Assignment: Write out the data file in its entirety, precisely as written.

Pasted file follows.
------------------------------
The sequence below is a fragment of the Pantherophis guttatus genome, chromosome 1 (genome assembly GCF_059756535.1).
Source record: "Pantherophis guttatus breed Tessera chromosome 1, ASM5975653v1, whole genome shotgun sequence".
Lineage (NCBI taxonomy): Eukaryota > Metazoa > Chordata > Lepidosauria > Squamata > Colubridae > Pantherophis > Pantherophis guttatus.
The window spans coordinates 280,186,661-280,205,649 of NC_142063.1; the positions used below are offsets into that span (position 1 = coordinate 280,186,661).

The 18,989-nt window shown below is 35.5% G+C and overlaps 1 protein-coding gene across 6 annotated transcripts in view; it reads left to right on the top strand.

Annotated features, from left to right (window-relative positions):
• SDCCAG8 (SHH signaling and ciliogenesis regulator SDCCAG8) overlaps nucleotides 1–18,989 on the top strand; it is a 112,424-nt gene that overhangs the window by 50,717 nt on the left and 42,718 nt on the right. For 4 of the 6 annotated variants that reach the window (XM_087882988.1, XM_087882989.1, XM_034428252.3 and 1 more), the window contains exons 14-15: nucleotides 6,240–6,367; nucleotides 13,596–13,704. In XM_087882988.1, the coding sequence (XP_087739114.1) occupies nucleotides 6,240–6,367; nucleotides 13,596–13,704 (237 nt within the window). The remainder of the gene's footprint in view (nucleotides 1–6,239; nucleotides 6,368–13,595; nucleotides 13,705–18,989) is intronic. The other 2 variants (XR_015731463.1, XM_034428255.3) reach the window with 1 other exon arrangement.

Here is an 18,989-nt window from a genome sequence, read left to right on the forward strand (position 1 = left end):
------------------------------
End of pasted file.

The sequence below is a fragment of the Pantherophis guttatus genome, chromosome 1 (genome assembly GCF_059756535.1).
Source record: "Pantherophis guttatus breed Tessera chromosome 1, ASM5975653v1, whole genome shotgun sequence".
Lineage (NCBI taxonomy): Eukaryota > Metazoa > Chordata > Lepidosauria > Squamata > Colubridae > Pantherophis > Pantherophis guttatus.
The window spans coordinates 280,186,661-280,205,649 of NC_142063.1; the positions used below are offsets into that span (position 1 = coordinate 280,186,661).

The 18,989-nt window shown below is 35.5% G+C and overlaps 1 protein-coding gene across 6 annotated transcripts in view; it reads left to right on the top strand.

Annotated features, from left to right (window-relative positions):
• SDCCAG8 (SHH signaling and ciliogenesis regulator SDCCAG8) overlaps nucleotides 1–18,989 on the top strand; it is a 112,424-nt gene that overhangs the window by 50,717 nt on the left and 42,718 nt on the right. For 4 of the 6 annotated variants that reach the window (XM_087882988.1, XM_087882989.1, XM_034428252.3 and 1 more), the window contains exons 14-15: nucleotides 6,240–6,367; nucleotides 13,596–13,704. In XM_087882988.1, the coding sequence (XP_087739114.1) occupies nucleotides 6,240–6,367; nucleotides 13,596–13,704 (237 nt within the window). The remainder of the gene's footprint in view (nucleotides 1–6,239; nucleotides 6,368–13,595; nucleotides 13,705–18,989) is intronic. The other 2 variants (XR_015731463.1, XM_034428255.3) reach the window with 1 other exon arrangement.

Here is an 18,989-nt window from a genome sequence, read left to right on the forward strand (position 1 = left end):